Science: It's a Girl Thing
Friday, July 20, 2012
Major kudos to the European Commission on Women in Research and Innovation for launching Science: It’s a girl thing.
The commission points out that the challenges our world faces need to be tackled by all of us. They address key ideas that will hopefully fire up a young woman’s inner scientist.
The EU Commission identified six reasons why science needs more girls:
1. Health, demographic change and wellbeing – helping us all lead longer and healthier lives.
2. Food security, sustainable agriculture and the bio-economy – feeding the world healthier food.
3. Secure, clean and efficient energy – finding new sources of energy.
4. Smart and clean transport – designing cleaner and more efficient transportation.
5. Climate action, resource efficiency and raw materials – using our planet’s natural resources carefully and taking action on global warming.
6. Innovative and secure societies – making the most out of great ideas for a safe society.
In spite of every good intention, and focusing on profiles of outstanding adult women in science and a number of science dream jobs, the program seems to have backfired with a large number of folks finding the music video they produced to attract girls between the age of 13 and 17 to science, suggestive and insipid.
These folks, who also frequently claimed to be morally outraged, obviously never looked at any part of the well-designed program but the 55 second music video.
I’m a scientist. I did not find the music video or the program disturbing. In fact, I emailed the EU Commission video to all of my teenage granddaughters and grandsons because science is fun.
Early science education develops life-long passion and curiosity about the world around us. How fun is that! Science knowledge promotes self-assurance and inner pride with a feeling of accomplishment. Why would we not want to attract more young people to the field we love? If it takes a little rock and roll featuring lipstick science to get some young girls attention, so be it. Science Fact: It's important to remember that fascination with appearance is a normal rite of feminine passage for the majority of teenage girls, just as fascination with all things fast is a rite of passage for the majority of 13 - 17 year old boys. This fact does not suggest that some of these girls and boys would not become brilliant scientists if given the opportunity. To suggest otherwise short changes our youth and our country.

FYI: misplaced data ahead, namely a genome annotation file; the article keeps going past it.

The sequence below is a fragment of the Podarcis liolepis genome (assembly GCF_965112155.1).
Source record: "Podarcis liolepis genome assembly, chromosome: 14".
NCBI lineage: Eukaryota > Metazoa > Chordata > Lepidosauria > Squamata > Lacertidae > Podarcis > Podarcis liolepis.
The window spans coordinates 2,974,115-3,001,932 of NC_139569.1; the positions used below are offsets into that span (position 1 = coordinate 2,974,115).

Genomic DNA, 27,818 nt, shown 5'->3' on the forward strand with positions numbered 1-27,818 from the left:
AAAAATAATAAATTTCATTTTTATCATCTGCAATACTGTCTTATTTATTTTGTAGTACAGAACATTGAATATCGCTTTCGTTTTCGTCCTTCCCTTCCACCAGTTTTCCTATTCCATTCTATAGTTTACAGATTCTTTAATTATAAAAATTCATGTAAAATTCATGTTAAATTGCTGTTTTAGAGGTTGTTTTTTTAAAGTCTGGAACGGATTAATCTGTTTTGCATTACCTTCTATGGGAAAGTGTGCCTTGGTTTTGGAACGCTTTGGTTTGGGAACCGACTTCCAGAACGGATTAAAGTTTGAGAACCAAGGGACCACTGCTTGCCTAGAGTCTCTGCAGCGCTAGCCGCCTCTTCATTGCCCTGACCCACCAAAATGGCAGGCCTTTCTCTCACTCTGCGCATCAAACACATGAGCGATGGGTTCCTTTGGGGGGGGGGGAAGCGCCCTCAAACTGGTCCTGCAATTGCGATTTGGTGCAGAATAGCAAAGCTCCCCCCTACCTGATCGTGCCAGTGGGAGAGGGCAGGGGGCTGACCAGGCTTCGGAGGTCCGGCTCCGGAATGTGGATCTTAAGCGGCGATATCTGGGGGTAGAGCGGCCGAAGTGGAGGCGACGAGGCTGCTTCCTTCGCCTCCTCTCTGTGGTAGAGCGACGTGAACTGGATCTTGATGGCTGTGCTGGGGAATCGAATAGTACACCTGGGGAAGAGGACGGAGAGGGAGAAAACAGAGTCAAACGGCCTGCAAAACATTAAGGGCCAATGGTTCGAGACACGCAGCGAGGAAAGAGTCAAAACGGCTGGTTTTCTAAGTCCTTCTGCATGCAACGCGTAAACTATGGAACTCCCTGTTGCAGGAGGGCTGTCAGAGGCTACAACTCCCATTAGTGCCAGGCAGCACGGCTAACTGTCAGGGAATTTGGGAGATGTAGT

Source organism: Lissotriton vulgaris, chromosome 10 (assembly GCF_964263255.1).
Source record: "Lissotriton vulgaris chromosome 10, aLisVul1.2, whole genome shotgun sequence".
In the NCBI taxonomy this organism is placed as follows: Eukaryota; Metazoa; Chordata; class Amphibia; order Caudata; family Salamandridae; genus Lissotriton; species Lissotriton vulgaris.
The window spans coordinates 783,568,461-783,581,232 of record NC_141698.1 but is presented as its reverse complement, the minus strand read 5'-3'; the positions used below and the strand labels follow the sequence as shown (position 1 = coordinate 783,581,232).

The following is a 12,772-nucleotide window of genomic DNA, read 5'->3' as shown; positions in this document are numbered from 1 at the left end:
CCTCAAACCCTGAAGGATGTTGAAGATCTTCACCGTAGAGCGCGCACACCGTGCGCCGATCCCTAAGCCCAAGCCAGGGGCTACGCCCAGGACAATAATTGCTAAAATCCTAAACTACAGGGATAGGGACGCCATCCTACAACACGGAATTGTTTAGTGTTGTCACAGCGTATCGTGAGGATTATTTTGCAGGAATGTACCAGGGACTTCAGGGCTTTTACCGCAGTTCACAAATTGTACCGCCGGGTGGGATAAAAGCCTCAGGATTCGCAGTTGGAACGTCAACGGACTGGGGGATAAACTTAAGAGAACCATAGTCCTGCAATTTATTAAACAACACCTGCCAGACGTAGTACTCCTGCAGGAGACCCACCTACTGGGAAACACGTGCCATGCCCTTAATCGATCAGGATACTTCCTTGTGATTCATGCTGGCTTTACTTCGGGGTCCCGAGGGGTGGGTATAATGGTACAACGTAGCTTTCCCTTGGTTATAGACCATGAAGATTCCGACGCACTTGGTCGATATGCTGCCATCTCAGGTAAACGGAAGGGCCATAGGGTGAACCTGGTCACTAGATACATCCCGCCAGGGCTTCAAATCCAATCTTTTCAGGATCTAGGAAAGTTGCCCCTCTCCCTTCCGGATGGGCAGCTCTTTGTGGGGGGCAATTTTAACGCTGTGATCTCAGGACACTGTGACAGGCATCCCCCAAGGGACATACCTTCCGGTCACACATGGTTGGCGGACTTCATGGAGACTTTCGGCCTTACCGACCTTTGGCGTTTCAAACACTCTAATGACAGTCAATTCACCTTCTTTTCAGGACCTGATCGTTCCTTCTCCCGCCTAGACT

The EU Commission video shows energetic young girls in short skirts cat-walking to an interesting beat, not the suggestive moves or clothing reported in a number of journals and web sites, including Scientific American online. The reported outrage seems over-the-top, particularly if we compare the moves in this science-focused music video to the half-naked cheerleading squad moves at any Saturday afternoon football game, which actually rarely offends me either. The modern cheerleader is a stunning athlete and a joy to watch.
We should all hope that the video reaction does not cause the EU Commission to shut down its three-year outreach campaign because the gender gap in science fields is a serious problem in both our country and Europe.
According to Mary Ann Rankin, PhD, the President and CEO of the National Math and Science Initiative and the U.S. Commerce Department, women make up 48 percent of the workforce in the United States, but hold just 24 percent of the science, technology, engineering and math (STEM) jobs.
The commerce department also reports that STEM jobs are projected to be the highest-paying jobs of the future. If we don’t encourage girls to become passionate about science, the pay gap between men and women will become even greater. That is not a good thing.
Given that the US now lags way behind other countries in science, technology, engineering and math, our position as a world leader depends on our collectively upping our science education game if we are to attract outstanding students of both sexes.
Let's hope we succeed.
Ellen Troyer, MT MA
Biosyntrx CEO / Chief Research Officer